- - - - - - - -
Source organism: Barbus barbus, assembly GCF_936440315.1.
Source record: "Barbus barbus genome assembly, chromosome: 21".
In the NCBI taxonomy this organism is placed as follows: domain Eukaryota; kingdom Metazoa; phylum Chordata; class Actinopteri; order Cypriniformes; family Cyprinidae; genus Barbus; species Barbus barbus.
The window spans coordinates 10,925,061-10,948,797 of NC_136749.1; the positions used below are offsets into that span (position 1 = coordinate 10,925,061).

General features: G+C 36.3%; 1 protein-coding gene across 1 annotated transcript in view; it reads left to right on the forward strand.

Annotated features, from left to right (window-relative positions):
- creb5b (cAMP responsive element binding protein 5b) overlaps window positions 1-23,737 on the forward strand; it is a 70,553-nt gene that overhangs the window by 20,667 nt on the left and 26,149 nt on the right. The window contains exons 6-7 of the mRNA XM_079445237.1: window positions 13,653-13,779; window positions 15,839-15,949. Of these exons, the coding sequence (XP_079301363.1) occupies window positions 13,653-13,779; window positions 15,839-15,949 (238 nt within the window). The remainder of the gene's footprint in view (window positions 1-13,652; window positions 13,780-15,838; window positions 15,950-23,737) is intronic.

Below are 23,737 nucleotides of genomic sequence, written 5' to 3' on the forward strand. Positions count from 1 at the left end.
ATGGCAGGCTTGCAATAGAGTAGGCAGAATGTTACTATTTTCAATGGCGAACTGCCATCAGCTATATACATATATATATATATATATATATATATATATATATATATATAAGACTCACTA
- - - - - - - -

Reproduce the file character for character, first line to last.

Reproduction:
Source organism: Barbus barbus, assembly GCF_936440315.1.
Source record: "Barbus barbus genome assembly, chromosome: 21".
In the NCBI taxonomy this organism is placed as follows: domain Eukaryota; kingdom Metazoa; phylum Chordata; class Actinopteri; order Cypriniformes; family Cyprinidae; genus Barbus; species Barbus barbus.
The window spans coordinates 10,925,061-10,948,797 of NC_136749.1; the positions used below are offsets into that span (position 1 = coordinate 10,925,061).

General features: G+C 36.3%; 1 protein-coding gene across 1 annotated transcript in view; it reads left to right on the forward strand.

Annotated features, from left to right (window-relative positions):
- creb5b (cAMP responsive element binding protein 5b) overlaps window positions 1-23,737 on the forward strand; it is a 70,553-nt gene that overhangs the window by 20,667 nt on the left and 26,149 nt on the right. The window contains exons 6-7 of the mRNA XM_079445237.1: window positions 13,653-13,779; window positions 15,839-15,949. Of these exons, the coding sequence (XP_079301363.1) occupies window positions 13,653-13,779; window positions 15,839-15,949 (238 nt within the window). The remainder of the gene's footprint in view (window positions 1-13,652; window positions 13,780-15,838; window positions 15,950-23,737) is intronic.

Below are 23,737 nucleotides of genomic sequence, written 5' to 3' on the forward strand. Positions count from 1 at the left end.
ATGGCAGGCTTGCAATAGAGTAGGCAGAATGTTACTATTTTCAATGGCGAACTGCCATCAGCTATATACATATATATATATATATATATATATATATATATATATATATAAGACTCACTA